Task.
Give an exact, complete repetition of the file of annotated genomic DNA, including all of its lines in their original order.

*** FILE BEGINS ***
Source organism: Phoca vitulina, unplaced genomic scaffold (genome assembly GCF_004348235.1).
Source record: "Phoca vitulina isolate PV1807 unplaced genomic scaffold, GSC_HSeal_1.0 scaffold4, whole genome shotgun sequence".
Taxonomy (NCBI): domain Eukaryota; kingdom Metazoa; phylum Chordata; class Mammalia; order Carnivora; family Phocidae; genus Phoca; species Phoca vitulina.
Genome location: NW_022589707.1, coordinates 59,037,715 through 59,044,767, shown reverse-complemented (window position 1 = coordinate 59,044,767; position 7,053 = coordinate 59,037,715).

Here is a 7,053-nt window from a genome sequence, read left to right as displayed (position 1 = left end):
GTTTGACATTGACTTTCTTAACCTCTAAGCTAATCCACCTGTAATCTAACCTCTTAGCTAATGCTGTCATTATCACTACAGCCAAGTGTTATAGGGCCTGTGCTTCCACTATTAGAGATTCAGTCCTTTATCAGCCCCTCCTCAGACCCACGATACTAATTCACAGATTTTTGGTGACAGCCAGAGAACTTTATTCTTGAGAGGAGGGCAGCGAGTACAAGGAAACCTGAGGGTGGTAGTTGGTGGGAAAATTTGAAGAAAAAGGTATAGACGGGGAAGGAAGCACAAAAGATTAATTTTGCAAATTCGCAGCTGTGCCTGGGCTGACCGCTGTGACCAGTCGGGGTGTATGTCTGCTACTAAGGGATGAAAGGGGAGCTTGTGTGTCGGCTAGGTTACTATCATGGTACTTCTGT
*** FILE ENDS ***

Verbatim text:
Source organism: Phoca vitulina, unplaced genomic scaffold (genome assembly GCF_004348235.1).
Source record: "Phoca vitulina isolate PV1807 unplaced genomic scaffold, GSC_HSeal_1.0 scaffold4, whole genome shotgun sequence".
Taxonomy (NCBI): domain Eukaryota; kingdom Metazoa; phylum Chordata; class Mammalia; order Carnivora; family Phocidae; genus Phoca; species Phoca vitulina.
Genome location: NW_022589707.1, coordinates 59,037,715 through 59,044,767, shown reverse-complemented (window position 1 = coordinate 59,044,767; position 7,053 = coordinate 59,037,715).

Here is a 7,053-nt window from a genome sequence, read left to right as displayed (position 1 = left end):
GTTTGACATTGACTTTCTTAACCTCTAAGCTAATCCACCTGTAATCTAACCTCTTAGCTAATGCTGTCATTATCACTACAGCCAAGTGTTATAGGGCCTGTGCTTCCACTATTAGAGATTCAGTCCTTTATCAGCCCCTCCTCAGACCCACGATACTAATTCACAGATTTTTGGTGACAGCCAGAGAACTTTATTCTTGAGAGGAGGGCAGCGAGTACAAGGAAACCTGAGGGTGGTAGTTGGTGGGAAAATTTGAAGAAAAAGGTATAGACGGGGAAGGAAGCACAAAAGATTAATTTTGCAAATTCGCAGCTGTGCCTGGGCTGACCGCTGTGACCAGTCGGGGTGTATGTCTGCTACTAAGGGATGAAAGGGGAGCTTGTGTGTCGGCTAGGTTACTATCATGGTACTTCTGT